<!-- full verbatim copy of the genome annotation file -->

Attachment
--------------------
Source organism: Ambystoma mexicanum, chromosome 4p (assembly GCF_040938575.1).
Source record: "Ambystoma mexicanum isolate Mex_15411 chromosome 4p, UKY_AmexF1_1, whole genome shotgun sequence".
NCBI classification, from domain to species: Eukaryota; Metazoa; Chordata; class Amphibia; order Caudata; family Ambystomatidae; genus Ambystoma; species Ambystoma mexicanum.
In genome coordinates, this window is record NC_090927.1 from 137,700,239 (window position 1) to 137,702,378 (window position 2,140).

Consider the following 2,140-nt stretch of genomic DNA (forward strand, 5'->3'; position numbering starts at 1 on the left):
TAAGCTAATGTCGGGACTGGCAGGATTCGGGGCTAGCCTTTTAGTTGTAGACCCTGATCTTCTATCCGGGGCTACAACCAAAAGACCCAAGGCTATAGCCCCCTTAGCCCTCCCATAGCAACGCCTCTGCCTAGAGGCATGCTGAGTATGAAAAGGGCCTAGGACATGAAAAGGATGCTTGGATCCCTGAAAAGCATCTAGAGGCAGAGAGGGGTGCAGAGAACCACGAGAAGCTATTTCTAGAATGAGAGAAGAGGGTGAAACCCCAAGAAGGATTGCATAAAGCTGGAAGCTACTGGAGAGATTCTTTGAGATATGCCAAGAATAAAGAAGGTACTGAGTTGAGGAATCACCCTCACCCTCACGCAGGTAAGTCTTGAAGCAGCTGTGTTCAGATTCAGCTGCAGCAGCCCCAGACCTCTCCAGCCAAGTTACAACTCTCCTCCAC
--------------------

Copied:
Source organism: Ambystoma mexicanum, chromosome 4p (assembly GCF_040938575.1).
Source record: "Ambystoma mexicanum isolate Mex_15411 chromosome 4p, UKY_AmexF1_1, whole genome shotgun sequence".
NCBI classification, from domain to species: Eukaryota; Metazoa; Chordata; class Amphibia; order Caudata; family Ambystomatidae; genus Ambystoma; species Ambystoma mexicanum.
In genome coordinates, this window is record NC_090927.1 from 137,700,239 (window position 1) to 137,702,378 (window position 2,140).

Consider the following 2,140-nt stretch of genomic DNA (forward strand, 5'->3'; position numbering starts at 1 on the left):
TAAGCTAATGTCGGGACTGGCAGGATTCGGGGCTAGCCTTTTAGTTGTAGACCCTGATCTTCTATCCGGGGCTACAACCAAAAGACCCAAGGCTATAGCCCCCTTAGCCCTCCCATAGCAACGCCTCTGCCTAGAGGCATGCTGAGTATGAAAAGGGCCTAGGACATGAAAAGGATGCTTGGATCCCTGAAAAGCATCTAGAGGCAGAGAGGGGTGCAGAGAACCACGAGAAGCTATTTCTAGAATGAGAGAAGAGGGTGAAACCCCAAGAAGGATTGCATAAAGCTGGAAGCTACTGGAGAGATTCTTTGAGATATGCCAAGAATAAAGAAGGTACTGAGTTGAGGAATCACCCTCACCCTCACGCAGGTAAGTCTTGAAGCAGCTGTGTTCAGATTCAGCTGCAGCAGCCCCAGACCTCTCCAGCCAAGTTACAACTCTCCTCCAC